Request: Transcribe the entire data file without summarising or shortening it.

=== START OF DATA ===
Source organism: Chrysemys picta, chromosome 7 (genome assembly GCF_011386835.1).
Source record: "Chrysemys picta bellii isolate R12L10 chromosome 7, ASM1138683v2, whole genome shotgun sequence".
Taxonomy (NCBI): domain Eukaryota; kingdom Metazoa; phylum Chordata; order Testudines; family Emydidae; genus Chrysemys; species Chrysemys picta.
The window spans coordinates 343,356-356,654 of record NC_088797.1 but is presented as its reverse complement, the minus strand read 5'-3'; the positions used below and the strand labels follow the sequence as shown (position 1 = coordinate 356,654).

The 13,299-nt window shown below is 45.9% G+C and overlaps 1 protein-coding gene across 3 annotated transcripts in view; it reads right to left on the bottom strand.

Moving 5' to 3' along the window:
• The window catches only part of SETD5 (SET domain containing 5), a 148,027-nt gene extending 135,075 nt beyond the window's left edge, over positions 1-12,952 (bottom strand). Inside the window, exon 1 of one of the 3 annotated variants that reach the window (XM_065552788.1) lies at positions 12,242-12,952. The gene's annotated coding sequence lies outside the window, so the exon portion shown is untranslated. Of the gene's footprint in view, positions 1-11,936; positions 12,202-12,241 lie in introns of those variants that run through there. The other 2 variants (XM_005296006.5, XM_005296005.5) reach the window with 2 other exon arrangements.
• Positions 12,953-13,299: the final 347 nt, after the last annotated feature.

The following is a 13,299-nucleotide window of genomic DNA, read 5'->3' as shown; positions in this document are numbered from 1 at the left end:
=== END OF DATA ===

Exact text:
Source organism: Chrysemys picta, chromosome 7 (genome assembly GCF_011386835.1).
Source record: "Chrysemys picta bellii isolate R12L10 chromosome 7, ASM1138683v2, whole genome shotgun sequence".
Taxonomy (NCBI): domain Eukaryota; kingdom Metazoa; phylum Chordata; order Testudines; family Emydidae; genus Chrysemys; species Chrysemys picta.
The window spans coordinates 343,356-356,654 of record NC_088797.1 but is presented as its reverse complement, the minus strand read 5'-3'; the positions used below and the strand labels follow the sequence as shown (position 1 = coordinate 356,654).

The 13,299-nt window shown below is 45.9% G+C and overlaps 1 protein-coding gene across 3 annotated transcripts in view; it reads right to left on the bottom strand.

Moving 5' to 3' along the window:
• The window catches only part of SETD5 (SET domain containing 5), a 148,027-nt gene extending 135,075 nt beyond the window's left edge, over positions 1-12,952 (bottom strand). Inside the window, exon 1 of one of the 3 annotated variants that reach the window (XM_065552788.1) lies at positions 12,242-12,952. The gene's annotated coding sequence lies outside the window, so the exon portion shown is untranslated. Of the gene's footprint in view, positions 1-11,936; positions 12,202-12,241 lie in introns of those variants that run through there. The other 2 variants (XM_005296006.5, XM_005296005.5) reach the window with 2 other exon arrangements.
• Positions 12,953-13,299: the final 347 nt, after the last annotated feature.

The following is a 13,299-nucleotide window of genomic DNA, read 5'->3' as shown; positions in this document are numbered from 1 at the left end: